He didn’t attempt a pass during his rookie season but stepped into a juggernaut when he took over in 2000. With Cris Carter and Randy Moss at receiver, Robert Smith at running back, and Todd Steussie, Matt Birk, and Korey Stringer anchoring the offensive line, Culpepper had plenty of help on the field. But he also had Green’s help off of it; Green had just coaxed a career year out of Cunningham in 1998 and a renaissance year from George in 1999.

Culpepper thrived in his first year as a starter, leading the Vikings to an 11-2 start and a spot in the NFC Championship game. (Don’t ask about what happened there.) However, Green didn’t get the opportunity to see Culppepper’s development. Culpepper struggled with injuries, and the team battled turmoil on the way to a 5-11 season in 2001.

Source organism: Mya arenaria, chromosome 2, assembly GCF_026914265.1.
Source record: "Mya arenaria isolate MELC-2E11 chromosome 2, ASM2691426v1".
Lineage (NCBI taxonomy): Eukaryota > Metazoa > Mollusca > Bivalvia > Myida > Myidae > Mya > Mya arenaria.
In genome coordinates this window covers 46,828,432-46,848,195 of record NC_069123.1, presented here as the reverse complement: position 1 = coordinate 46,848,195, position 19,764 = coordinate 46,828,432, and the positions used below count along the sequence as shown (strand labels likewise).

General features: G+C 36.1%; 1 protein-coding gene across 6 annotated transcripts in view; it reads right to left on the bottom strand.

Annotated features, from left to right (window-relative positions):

In meaningful ways, off-the-field turmoil capped Culpepper’s time in Minnesota. Red McCombs treated the Vikings franchise like a car from the junkyard he was looking to restore for profit, and Mike Tice and Scott Linehan oversaw Culpepper’s development. After leading the league with 23 interceptions in 2002, Culpepper led the Vikings to the verge of another playoff berth in 2003 (again, don’t ask what happened).

That’s what fans think of when they remember Culpepper. The Vikings were only an 8-8 team – once again due to what was happening off the field. However, Culpepper carried the team with an NFL-high 4,717 passing yards, 39 touchdowns, and 11 interceptions. If it weren’t for Peyton Manning’s NFL record 49 touchdowns, Culpepper could have won the MVP Award.

It looked like Culpepper was about to take off at age 27. But once again, the off-the-field drama took over. The Vikings traded Moss to the Oakland Raiders the following offseason, and Culpepper slogged through seven starts before suffering a multi-ligament knee injury. The injury effectively ended Culpepper’s career. He spent time with the Miami Dolphins, Raiders, and Detroit Lions but never played more than eight games in a season.